LoadingDoes your teen get 10 hours of solid sleep each night? Does he/she get at least one hour of moderate to vigorous exercise each day? How about screen time?  Does your teen spend less than the recommended 2 hours a day for 14-18 year olds on digital devices?
If your answer is yes to all, your daughter or son is among only 5% of U.S. teens who meet Department of Health and Human Services guidelines in all three areas, according to study data just published in JAMA Pediatrics.

The alarming study highlights the fact that very few teens are leading optimal lifestyles. Researchers call the results a “wake-up” call for the future health of the nation’s teens. Past studies have shown that too little sleep or exercise, or too much screen time can increase the risk of chronic health problems such as obesity, anxiety and depression, poor academic achievement and risky behaviors like smoking and drinking.

Parents play an important role in setting appropriate boundaries as well as encouraging healthy activities such as sports and exercise. Encouraging a regular sleep schedule and routine, even for older teens, is critical to growth and development.

Some suggestions to improve shut-eye:
1. Complete computer-based homework earlier in the afternoon/evening.  Save reading and other non-digital assignments for last, giving your child’s brain a chance to unplug and unwind.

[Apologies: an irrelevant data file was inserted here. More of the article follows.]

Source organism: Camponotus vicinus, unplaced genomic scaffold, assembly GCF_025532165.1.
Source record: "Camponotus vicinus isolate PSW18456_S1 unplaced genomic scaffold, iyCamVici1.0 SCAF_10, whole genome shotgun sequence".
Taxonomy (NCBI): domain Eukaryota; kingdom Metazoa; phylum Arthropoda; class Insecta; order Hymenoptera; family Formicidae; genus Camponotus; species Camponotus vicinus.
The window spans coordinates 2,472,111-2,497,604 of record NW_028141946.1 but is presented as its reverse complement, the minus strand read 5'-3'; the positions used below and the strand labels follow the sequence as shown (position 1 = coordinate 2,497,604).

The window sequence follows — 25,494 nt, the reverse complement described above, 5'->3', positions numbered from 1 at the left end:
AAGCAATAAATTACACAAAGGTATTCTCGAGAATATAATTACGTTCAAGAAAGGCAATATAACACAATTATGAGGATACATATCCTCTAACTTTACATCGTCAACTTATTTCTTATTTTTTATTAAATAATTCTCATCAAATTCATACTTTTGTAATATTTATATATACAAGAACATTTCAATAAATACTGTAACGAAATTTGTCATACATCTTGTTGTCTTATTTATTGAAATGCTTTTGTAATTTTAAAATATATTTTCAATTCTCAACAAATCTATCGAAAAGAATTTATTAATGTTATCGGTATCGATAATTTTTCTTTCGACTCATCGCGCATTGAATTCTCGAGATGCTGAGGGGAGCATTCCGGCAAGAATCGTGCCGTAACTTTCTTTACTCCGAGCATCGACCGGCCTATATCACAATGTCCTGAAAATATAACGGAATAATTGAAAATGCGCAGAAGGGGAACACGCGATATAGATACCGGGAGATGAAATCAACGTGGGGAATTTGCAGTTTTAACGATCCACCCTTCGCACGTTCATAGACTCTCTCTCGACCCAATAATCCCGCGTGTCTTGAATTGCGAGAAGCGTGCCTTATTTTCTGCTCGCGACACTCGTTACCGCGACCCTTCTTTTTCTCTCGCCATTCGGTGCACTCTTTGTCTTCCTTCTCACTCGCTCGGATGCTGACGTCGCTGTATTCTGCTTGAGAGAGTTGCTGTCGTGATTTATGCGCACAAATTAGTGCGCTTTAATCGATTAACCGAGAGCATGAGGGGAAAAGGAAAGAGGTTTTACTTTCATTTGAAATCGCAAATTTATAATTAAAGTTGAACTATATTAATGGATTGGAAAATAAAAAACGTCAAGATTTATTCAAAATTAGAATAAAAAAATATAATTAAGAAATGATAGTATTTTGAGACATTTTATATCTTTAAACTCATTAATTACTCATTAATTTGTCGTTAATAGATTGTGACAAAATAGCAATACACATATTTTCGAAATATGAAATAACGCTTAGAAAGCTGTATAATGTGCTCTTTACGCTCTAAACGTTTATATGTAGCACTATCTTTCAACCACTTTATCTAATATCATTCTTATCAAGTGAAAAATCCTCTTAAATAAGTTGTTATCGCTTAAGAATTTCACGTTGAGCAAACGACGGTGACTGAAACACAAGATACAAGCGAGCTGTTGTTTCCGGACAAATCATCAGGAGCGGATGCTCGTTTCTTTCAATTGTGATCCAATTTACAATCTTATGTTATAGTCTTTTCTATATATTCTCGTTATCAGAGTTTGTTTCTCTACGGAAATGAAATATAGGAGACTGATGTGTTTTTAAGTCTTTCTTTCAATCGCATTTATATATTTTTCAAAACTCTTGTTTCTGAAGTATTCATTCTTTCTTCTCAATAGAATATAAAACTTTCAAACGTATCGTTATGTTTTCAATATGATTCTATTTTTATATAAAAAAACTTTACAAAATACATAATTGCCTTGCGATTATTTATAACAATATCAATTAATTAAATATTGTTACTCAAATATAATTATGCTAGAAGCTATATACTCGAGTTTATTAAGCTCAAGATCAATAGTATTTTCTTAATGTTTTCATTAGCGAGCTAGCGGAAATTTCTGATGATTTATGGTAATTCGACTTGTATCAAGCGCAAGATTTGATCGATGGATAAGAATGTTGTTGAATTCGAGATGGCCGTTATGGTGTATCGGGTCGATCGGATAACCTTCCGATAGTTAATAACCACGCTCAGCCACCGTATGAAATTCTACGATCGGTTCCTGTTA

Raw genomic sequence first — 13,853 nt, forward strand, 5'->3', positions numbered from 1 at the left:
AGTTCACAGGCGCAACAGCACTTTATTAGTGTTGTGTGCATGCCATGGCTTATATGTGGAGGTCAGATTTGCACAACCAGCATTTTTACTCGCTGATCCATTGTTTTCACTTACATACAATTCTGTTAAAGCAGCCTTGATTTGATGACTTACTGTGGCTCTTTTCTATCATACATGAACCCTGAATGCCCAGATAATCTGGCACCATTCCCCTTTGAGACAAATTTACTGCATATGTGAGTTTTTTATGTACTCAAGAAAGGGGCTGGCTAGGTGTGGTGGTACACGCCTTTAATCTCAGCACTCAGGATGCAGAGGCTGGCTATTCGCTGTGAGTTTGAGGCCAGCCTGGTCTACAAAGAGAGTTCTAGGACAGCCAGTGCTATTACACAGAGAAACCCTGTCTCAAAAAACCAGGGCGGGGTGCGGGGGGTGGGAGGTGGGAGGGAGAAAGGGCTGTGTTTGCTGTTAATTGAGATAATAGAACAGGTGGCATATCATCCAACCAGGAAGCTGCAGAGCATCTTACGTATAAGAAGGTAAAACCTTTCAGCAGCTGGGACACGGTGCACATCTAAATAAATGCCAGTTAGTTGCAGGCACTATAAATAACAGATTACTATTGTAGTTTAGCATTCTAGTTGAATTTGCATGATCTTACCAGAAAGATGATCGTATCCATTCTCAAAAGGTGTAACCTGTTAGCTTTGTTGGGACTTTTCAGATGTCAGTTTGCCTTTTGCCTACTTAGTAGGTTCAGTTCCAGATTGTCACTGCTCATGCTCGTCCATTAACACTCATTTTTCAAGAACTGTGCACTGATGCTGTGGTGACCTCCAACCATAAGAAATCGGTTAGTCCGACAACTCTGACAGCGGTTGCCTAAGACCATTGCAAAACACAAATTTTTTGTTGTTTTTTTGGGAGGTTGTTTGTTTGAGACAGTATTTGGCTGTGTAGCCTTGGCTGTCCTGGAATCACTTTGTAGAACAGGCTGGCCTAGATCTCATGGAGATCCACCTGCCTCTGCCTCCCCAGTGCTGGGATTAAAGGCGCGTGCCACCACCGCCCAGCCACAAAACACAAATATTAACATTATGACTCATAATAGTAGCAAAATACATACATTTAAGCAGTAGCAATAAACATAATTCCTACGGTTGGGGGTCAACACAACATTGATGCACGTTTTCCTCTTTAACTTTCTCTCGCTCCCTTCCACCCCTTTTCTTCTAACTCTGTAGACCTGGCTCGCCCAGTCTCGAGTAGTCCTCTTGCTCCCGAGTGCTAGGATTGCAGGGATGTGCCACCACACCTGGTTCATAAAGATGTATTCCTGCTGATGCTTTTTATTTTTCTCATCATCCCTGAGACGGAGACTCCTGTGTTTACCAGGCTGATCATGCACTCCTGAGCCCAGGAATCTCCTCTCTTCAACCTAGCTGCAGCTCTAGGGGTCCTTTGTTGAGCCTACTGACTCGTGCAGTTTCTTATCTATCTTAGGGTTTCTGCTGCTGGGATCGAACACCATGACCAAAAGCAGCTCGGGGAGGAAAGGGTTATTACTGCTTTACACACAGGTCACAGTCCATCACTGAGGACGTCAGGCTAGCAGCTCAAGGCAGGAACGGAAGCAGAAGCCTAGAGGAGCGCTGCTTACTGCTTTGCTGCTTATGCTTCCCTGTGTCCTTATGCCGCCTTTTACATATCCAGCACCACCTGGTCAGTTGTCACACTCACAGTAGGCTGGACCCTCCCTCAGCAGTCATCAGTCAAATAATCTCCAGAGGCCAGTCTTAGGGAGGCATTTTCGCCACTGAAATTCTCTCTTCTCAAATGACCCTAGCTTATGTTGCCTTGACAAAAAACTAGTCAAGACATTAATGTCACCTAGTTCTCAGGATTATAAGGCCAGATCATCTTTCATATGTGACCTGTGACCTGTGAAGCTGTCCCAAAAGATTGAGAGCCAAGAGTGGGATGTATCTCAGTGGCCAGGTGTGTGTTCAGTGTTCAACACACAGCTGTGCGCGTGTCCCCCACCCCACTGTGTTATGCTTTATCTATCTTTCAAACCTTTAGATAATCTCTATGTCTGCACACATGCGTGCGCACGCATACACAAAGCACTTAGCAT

2. Turn off  TVs, tablets, games and other devices at least one hour before bedtime. Blue light emitted from these devices signals the brain to suppress melatonin production, preventing your teen from feeling sleepy.
3. Make sure text notification alerts are silenced if the phone is used as an alarm clock, and cannot be shut off.  FOMO – fear of missing out – is a chief contributor to fragmented sleep. There are a number of apps available to block distracting websites and apps and to deter internet surfing at inappropriate times.
4.  Taking a warm shower or bath can help soothe muscles and melt away the stress of the day.
5. Diffuse essential oils in your teen’s room, such as lavender or oil blends like Young Living’s Peace and Calming to help enhance relaxation and restful sleep.

If, despite your best efforts, sleep is still a challenge, contact our office to discuss neurofeedback brain-wave training for your teen.   Rogue brain-patterns that often underlie insomnia can be retrained — without drugs — to help promote restorative sleep.